Starz's new series American Gods (Sunday, April 30 at 9/8c), adapted from Neil Gaiman's acclaimed novel of the same name, has the potential to be the next prestige drama that ensnares America, the internet and the world over. But it's not quite there yet.
Fans of Gaiman's novel, about a brewing war between the old gods of biblical and mythological roots and the new gods of the growing age of media and technology, have been waiting years for the right person to come along and adapt the novel's slow building, sometimes confusing, but ultimately powerful story for television. After a potential series failed to get off the ground at HBO, the project found its way to Starz and the right person for the job turned out to be two: Bryan Fuller, the ambitious creator of shows like the low-rated but beloved psychological thriller Hannibal and the color-saturated, whimsical dramedy Pushing Daisies, and Michael Green, whose name you may not know but whose work you certainly do. He's had his hands in several high-profile films of late, including the well-received superhero film Logan.
Together Fuller and Green have shaped American Gods into a beautiful, if confusing, adaptation of Gaiman's award-winning work, one that greatly benefits from being on a pay cable network. This freedom allows Fuller — maybe the most creative showrunner working in TV today — to indulge himself in his most exuberant tendencies by once again turning the bizarre into gorgeous works of strange art. Those familiar with his previous series will immediately recognize his rich, distinctive handiwork — both visually and aurally — and on a purely stylistic level, the series predictably soars. But on a storytelling level, viewers with no previous knowledge of Gaiman's novel — and maybe even those with it — will find themselves lost in the weeds on the side of the road as they wait, somewhat impatiently, for the show to reach its intended destination.
In that sense, the series is similar to the book upon which it is based, which moves slowly and doles out answers only when it's good and ready. But while the dense world-building may work on the page — and you can argue that it doesn't work there either — it's much more troublesome on screen, particularly when the first season consists of only eight episodes in which to introduce viewers to a world as expansive as this.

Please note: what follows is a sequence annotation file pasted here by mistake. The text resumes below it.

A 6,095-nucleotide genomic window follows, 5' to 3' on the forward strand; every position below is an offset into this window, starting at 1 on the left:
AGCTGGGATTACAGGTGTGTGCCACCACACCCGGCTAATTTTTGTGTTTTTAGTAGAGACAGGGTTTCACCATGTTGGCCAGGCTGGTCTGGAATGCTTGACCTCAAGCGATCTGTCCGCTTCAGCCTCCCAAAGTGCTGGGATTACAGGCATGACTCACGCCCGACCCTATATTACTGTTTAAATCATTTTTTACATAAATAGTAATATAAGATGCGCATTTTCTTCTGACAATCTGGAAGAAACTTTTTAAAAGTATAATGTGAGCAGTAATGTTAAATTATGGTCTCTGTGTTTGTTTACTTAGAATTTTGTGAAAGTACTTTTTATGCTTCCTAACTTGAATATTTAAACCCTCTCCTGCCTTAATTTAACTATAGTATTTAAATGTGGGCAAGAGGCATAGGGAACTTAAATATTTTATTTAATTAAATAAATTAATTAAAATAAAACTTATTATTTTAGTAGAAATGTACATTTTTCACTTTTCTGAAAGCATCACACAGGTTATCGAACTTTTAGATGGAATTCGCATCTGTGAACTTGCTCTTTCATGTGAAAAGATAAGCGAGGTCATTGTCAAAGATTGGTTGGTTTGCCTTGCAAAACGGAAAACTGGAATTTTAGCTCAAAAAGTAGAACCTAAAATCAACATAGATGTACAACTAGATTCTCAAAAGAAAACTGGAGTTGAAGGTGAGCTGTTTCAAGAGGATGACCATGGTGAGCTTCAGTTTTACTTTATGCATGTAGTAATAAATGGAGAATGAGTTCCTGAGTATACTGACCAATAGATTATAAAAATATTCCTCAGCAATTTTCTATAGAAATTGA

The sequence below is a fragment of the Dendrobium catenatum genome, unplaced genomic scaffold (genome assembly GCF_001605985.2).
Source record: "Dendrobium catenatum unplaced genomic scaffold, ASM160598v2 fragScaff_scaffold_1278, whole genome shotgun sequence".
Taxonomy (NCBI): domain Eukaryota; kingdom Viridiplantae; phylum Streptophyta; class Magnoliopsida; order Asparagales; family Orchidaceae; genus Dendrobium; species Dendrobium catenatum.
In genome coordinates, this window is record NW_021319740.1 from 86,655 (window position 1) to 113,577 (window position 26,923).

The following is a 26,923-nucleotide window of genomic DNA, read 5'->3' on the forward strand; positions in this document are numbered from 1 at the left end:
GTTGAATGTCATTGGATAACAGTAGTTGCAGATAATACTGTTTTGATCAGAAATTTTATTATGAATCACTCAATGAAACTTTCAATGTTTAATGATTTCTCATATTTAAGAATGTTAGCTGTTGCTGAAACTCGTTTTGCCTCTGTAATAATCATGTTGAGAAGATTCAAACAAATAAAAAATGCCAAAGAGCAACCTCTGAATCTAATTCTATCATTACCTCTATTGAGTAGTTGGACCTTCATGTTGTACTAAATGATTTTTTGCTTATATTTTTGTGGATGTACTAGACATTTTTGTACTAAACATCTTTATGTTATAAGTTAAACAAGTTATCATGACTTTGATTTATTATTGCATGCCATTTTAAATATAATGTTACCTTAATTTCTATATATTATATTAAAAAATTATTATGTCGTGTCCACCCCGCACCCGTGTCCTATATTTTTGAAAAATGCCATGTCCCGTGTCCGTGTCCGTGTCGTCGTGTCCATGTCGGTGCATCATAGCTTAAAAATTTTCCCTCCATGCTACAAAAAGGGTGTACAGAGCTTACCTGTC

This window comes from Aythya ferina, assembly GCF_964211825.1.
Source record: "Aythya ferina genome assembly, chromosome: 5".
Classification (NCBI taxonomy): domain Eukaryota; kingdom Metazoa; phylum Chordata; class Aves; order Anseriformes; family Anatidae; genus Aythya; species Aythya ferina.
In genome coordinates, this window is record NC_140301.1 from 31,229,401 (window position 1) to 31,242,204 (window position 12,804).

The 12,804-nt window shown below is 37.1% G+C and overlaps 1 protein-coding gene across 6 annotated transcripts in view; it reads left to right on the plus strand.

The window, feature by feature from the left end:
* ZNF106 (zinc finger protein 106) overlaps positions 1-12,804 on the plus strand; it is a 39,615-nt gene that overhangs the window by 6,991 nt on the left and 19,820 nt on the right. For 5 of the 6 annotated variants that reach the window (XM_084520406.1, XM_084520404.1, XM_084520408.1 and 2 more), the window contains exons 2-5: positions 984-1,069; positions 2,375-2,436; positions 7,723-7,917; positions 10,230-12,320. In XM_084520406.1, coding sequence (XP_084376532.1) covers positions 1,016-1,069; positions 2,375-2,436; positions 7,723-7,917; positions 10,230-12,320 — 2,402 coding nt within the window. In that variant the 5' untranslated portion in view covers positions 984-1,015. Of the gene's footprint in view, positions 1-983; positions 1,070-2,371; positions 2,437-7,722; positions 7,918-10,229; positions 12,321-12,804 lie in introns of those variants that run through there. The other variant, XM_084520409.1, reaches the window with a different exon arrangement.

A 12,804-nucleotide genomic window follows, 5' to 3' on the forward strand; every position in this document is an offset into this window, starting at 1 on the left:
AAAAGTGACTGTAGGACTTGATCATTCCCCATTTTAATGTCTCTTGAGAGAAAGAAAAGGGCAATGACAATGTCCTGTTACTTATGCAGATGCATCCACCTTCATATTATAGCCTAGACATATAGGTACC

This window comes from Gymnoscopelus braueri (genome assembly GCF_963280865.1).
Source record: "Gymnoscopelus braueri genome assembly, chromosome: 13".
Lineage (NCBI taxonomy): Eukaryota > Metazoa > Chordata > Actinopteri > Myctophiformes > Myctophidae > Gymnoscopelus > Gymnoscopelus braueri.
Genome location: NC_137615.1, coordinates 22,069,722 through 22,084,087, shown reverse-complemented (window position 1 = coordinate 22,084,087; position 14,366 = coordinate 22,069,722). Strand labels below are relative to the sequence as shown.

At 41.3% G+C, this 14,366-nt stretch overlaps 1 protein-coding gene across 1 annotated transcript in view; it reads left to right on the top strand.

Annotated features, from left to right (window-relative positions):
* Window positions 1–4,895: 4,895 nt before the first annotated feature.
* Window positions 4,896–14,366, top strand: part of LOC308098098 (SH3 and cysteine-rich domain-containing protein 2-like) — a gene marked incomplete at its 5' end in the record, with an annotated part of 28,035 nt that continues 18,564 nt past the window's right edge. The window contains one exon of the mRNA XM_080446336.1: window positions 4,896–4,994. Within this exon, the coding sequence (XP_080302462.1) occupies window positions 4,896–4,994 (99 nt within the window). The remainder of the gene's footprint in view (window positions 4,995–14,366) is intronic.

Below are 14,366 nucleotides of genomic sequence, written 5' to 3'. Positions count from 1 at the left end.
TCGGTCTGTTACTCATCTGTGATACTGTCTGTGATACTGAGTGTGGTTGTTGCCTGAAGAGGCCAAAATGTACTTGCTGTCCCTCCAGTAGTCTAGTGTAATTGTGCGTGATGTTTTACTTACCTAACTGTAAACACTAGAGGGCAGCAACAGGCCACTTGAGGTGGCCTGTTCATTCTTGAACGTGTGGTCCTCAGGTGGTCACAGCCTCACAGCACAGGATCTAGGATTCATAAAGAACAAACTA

Our entry point into the series is the relatively uncomplicated Shadow Moon (The 100's Ricky Whittle), a recent ex-con mourning the death of his wife Laura (Emily Browning), who was engaged in an affair with Shadow's best friend Robbie (Dane Cook) prior to her death just days before Shadow's release. Grief-stricken, unemployed and unmoored, Shadow finds himself agreeing to accompany and protect a persistent and an enigmatic con man known only as Mr. Wednesday (Ian McShane) in his many endeavors.
The quickness with which this happens coupled with the show's understandable, if problematic, determination to focus on the relationship between Shadow and Wednesday, means there's little time for Shadow to actually mourn Laura before skipping town. This threatens to become problematic once the series flashes back, in Episode 4, to tell the story of Shadow and Laura before the former went to prison.
Those who've read the book know that Wednesday is eventually revealed to be the Norse god Odin, on a mission to gather his forces in preparation for a battle against the new gods of Media (Gillian Anderson) and Technical Boy (newcomer Bruce Langley), and the signs as to Wednesday's true identity are all there from the start — for those who know where to look — but it takes a while for Shadow to come to understand the truth about this strange man to whom he's hitched his wagon. Quite unsurprisingly, McShane steals the spotlight as the gruff but lovable Wednesday as he embroils Shadow in his complicated two-man cons, while Whittle is left playing a bit of catch up. But it also fits more or less with where Shadow is in the early going, so it's not all that troublesome.
As the story unfolds and the two men criss-cross America, viewers come to meet a number of men and women whose names and cultural significance has long been forgotten by those who first brought them to America. The series doesn't bother with formal introductions to most of these characters, choosing to let the story unfold much the way it does in the book, through Shadow's eyes. However, where the series does diverge from its source material is in the expanded roles for a number of female characters, including Laura, Robbie's widow Audrey (Betty Gilpin) and the goddess Bilquis (Yetide Badaki), which adds new depth to the complex story being told.
And the time has never been more ripe to tell the story of American Gods. Through lonely highways and seedy motel rooms, the barren landscape of rural middle America is highlighted and exposed through the lens of a fierce battle that is, at its heart, about cultural preservation and identity in America. An immigrant's tale of coming to America, the novel's subject matter feels incredibly relevant today. It's an unfortunate statement about the current, broken state of America and what it means to be an American, but there exists a possibility — if the series becomes a more cohesive story — that viewers could walk away from American Gods believing in something again.
American Gods premieres Sunday, April 30 at 9/8c on Starz.